The people who call it sport to shoot a lion like Cecil have no concept of humanity

We're supposed to believe that hunting is a private matter, but taking coke with prostitutes a matter of public interest. We've got it the wrong way round

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The Independent Online

Sir David Scholey looks rather pleased to be him. He’s got the polished look of a plutocrat, and the slightly crooked smile that speaks of a practised smugness. As a banker by trade, he’s hardly likely to win a public popularity contest, and he’s also described as a “Tory donor”, although the extent of his generosity towards the Conservative Party, as far as we know, is a donation of £5,000 to Ken Clarke’s leadership campaign in 2005. So we can’t really hold that against him.

Overnight, however, this millionaire knight of the realm, who’s also a former director of the Bank of England and a one-time BBC governor, has become public enemyNo 1, subject of the obligatory hate campaign on social media and of an internet petition aimed at getting his knighthood rescinded. Sir David is not pictured snorting cocaine with prostitutes. No, his crime is much, much worse. He’s there, leaning, rather triumphantly, on the bloodied corpse of a lion he shot for amusement  in Zambia.

 “It’s entirely a personal matter,” said Sir David about the incident. Oh no, it’s not, you ignorant man. Taking coke with sex workers is a personal matter. Lion hunting – and, to my mind, any other pastime that involves the killing of defenceless animals – is a matter of public interest. It is a question of humanity, and the fact that it still takes place diminishes us all.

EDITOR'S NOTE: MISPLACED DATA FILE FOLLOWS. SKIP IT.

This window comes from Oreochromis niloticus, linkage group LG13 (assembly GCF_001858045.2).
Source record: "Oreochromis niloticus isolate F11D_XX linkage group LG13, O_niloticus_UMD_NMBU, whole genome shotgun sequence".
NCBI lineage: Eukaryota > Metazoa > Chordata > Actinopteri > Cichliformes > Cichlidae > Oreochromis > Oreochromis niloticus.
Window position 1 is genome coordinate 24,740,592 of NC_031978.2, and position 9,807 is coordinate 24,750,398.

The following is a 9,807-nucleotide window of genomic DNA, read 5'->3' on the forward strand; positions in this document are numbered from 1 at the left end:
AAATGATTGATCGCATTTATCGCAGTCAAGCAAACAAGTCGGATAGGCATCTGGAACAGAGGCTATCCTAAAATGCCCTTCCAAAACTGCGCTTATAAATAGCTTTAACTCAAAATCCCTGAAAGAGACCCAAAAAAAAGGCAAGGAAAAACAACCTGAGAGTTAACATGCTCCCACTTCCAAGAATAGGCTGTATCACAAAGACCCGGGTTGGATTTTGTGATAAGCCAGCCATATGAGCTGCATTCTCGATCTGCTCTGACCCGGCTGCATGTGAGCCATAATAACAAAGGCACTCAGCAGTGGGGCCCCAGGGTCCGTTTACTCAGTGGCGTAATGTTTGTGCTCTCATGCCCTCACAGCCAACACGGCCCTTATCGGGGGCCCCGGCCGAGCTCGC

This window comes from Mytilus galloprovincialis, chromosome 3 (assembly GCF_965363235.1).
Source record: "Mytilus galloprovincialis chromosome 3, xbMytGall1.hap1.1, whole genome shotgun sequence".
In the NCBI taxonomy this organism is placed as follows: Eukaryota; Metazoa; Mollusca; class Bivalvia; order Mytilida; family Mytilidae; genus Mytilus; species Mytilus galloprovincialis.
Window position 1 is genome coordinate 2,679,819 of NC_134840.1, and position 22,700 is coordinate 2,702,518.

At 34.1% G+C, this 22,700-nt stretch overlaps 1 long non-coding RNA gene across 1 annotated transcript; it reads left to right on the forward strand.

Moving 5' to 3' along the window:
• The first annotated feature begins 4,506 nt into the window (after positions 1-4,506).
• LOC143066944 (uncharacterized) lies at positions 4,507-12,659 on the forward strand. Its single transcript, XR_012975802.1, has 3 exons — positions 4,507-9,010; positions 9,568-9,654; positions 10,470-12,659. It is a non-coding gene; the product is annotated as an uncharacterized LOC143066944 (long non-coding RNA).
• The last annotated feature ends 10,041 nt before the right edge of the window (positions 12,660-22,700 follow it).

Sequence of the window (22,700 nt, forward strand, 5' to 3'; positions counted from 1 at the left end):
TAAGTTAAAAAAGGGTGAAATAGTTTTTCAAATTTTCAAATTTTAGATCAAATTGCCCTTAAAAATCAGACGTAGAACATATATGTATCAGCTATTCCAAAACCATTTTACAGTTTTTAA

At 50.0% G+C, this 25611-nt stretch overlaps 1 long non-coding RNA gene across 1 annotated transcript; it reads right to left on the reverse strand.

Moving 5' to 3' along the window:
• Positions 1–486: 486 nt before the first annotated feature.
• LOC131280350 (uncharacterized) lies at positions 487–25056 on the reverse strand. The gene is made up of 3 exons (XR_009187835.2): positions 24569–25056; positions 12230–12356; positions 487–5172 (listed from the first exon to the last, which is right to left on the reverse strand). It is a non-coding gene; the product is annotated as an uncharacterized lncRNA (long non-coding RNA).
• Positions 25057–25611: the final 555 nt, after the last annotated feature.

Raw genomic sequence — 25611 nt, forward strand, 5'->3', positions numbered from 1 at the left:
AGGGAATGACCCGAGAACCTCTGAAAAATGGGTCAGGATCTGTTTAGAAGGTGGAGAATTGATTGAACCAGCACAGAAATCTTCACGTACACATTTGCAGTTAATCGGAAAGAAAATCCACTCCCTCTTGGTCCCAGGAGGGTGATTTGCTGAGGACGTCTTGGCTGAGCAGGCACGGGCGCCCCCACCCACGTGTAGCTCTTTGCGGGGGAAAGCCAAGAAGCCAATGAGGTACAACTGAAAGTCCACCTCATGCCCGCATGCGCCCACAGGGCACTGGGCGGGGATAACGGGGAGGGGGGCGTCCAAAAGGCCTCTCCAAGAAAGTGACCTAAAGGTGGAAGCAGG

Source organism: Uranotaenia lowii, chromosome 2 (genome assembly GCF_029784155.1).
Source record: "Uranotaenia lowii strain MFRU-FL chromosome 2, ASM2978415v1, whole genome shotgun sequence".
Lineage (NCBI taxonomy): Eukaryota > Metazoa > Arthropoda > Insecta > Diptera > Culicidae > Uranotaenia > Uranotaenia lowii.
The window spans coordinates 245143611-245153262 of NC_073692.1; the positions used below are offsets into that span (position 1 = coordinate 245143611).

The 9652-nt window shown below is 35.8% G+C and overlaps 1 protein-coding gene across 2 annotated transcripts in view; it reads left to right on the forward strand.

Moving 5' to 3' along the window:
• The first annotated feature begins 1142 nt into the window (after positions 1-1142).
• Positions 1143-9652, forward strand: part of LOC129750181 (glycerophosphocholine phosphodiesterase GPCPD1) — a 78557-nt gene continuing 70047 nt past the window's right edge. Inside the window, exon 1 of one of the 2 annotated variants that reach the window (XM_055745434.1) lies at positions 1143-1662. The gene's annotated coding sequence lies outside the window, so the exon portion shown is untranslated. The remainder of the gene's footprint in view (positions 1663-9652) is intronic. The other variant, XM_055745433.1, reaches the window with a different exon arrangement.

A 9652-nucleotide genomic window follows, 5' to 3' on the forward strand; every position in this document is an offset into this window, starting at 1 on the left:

The distressing story of Cecil, the 13-year-old lion who was murdered by a middle-aged dentist from Minnesota with plenty of previous (from illegally shooting a black bear to being  accused of sexual harassment where he settled out of court) has provoked outrage around the world.

The defenders of big game hunting will say that the practice preserves the natural balance of wilderness areas, and protects weaker species. Moreover, the money made from this form of tourism is ploughed back  into conservation projects.

I don’t know whether this is true or not, but I’m more interested in the human impulse that drives men (and it is almost exclusively men) to think there’s something clever, brave or entertaining about shooting an animal dead. I just don’t get it. I once tackled a friend of mine on the subject of pheasant shooting. I couldn’t understand why he insisted on referring to it as a sport. Until the pheasants are armed with shotguns and ammunition, I said, it can hardly be considered a contest.

Of course, there’s a big difference between shooting a pheasant, which has probably been bred to be killed, and murdering a lion, but they are on the same awful continuum.


A game bird is regarded by its killers as a trophy in very much the same way as a lion. The only difference is that you may end up eating a pheasant, so at least there is a point to its death; a lion’s head will merely be mounted on a wall as a testament to man’s superiority, not to mention wealth.

The whole thing is warped and the revulsion expressed at the demise of Cecil will only serve a purpose if it causes the EU (who permit the import of lion trophies) to tighten the rules, and people such as Sir David Scholey to think again.